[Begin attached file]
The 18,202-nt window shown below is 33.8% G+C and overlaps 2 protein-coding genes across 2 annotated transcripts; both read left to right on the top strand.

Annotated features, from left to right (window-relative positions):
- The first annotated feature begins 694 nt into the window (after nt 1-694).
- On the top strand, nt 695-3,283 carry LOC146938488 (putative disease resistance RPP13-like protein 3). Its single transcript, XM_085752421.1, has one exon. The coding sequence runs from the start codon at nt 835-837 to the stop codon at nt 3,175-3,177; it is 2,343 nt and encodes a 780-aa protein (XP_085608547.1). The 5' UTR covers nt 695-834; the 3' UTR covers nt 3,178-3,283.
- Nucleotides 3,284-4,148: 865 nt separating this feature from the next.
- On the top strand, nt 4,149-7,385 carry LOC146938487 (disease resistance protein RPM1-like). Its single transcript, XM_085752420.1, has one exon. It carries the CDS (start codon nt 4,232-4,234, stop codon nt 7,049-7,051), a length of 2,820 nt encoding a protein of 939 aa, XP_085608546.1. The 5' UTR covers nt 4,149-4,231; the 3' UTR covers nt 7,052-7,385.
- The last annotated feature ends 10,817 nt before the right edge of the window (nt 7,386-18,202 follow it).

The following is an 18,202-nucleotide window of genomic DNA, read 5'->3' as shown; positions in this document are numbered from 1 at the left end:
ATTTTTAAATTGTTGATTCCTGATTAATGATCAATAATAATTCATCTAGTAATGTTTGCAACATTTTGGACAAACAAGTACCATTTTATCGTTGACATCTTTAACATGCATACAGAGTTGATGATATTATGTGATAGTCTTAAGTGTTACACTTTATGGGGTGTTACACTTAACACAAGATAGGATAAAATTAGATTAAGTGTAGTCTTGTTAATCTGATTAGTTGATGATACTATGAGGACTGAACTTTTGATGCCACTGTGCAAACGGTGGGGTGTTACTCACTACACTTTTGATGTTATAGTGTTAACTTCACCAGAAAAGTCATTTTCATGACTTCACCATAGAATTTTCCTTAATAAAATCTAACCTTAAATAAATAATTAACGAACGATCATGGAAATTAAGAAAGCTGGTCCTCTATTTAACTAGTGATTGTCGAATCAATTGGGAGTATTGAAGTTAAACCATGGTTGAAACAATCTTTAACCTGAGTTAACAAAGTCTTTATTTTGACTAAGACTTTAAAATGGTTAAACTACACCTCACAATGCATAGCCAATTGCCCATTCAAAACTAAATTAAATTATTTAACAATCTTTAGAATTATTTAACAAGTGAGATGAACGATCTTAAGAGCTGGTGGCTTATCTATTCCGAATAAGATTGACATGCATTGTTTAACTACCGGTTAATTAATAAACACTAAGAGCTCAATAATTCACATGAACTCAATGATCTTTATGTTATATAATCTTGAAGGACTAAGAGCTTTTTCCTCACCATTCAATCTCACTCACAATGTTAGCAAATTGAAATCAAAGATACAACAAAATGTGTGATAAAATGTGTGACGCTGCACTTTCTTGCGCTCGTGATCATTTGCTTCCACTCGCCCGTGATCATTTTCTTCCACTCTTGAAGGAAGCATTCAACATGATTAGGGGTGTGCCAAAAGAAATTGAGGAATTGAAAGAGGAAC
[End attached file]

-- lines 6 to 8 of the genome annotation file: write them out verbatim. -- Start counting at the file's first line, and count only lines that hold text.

- On the top strand, nt 4,149-7,385 carry LOC146938487 (disease resistance protein RPM1-like). Its single transcript, XM_085752420.1, has one exon. It carries the CDS (start codon nt 4,232-4,234, stop codon nt 7,049-7,051), a length of 2,820 nt encoding a protein of 939 aa, XP_085608546.1. The 5' UTR covers nt 4,149-4,231; the 3' UTR covers nt 7,052-7,385.
- The last annotated feature ends 10,817 nt before the right edge of the window (nt 7,386-18,202 follow it).

The following is an 18,202-nucleotide window of genomic DNA, read 5'->3' as shown; positions in this document are numbered from 1 at the left end: